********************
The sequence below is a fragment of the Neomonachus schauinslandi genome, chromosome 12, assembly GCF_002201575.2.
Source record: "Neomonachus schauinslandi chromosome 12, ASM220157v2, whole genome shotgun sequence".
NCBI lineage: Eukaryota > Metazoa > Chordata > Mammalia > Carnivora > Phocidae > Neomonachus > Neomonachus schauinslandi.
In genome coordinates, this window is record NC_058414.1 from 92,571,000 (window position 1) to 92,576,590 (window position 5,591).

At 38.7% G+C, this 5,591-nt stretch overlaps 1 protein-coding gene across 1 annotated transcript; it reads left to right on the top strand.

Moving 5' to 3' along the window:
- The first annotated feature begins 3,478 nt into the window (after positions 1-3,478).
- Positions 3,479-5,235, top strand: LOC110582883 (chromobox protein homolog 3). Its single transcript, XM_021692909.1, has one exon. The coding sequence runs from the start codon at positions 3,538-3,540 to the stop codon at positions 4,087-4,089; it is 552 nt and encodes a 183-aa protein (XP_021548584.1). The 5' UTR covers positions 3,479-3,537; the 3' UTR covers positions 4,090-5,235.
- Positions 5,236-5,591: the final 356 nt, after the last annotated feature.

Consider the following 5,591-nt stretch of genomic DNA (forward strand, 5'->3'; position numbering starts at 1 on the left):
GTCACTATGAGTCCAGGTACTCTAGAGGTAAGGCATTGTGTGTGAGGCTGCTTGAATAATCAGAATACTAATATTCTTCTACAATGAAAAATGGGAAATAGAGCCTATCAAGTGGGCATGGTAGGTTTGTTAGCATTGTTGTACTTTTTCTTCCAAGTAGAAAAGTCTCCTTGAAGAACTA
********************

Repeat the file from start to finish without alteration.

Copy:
The sequence below is a fragment of the Neomonachus schauinslandi genome, chromosome 12, assembly GCF_002201575.2.
Source record: "Neomonachus schauinslandi chromosome 12, ASM220157v2, whole genome shotgun sequence".
NCBI lineage: Eukaryota > Metazoa > Chordata > Mammalia > Carnivora > Phocidae > Neomonachus > Neomonachus schauinslandi.
In genome coordinates, this window is record NC_058414.1 from 92,571,000 (window position 1) to 92,576,590 (window position 5,591).

At 38.7% G+C, this 5,591-nt stretch overlaps 1 protein-coding gene across 1 annotated transcript; it reads left to right on the top strand.

Moving 5' to 3' along the window:
- The first annotated feature begins 3,478 nt into the window (after positions 1-3,478).
- Positions 3,479-5,235, top strand: LOC110582883 (chromobox protein homolog 3). Its single transcript, XM_021692909.1, has one exon. The coding sequence runs from the start codon at positions 3,538-3,540 to the stop codon at positions 4,087-4,089; it is 552 nt and encodes a 183-aa protein (XP_021548584.1). The 5' UTR covers positions 3,479-3,537; the 3' UTR covers positions 4,090-5,235.
- Positions 5,236-5,591: the final 356 nt, after the last annotated feature.

Consider the following 5,591-nt stretch of genomic DNA (forward strand, 5'->3'; position numbering starts at 1 on the left):
GTCACTATGAGTCCAGGTACTCTAGAGGTAAGGCATTGTGTGTGAGGCTGCTTGAATAATCAGAATACTAATATTCTTCTACAATGAAAAATGGGAAATAGAGCCTATCAAGTGGGCATGGTAGGTTTGTTAGCATTGTTGTACTTTTTCTTCCAAGTAGAAAAGTCTCCTTGAAGAACTA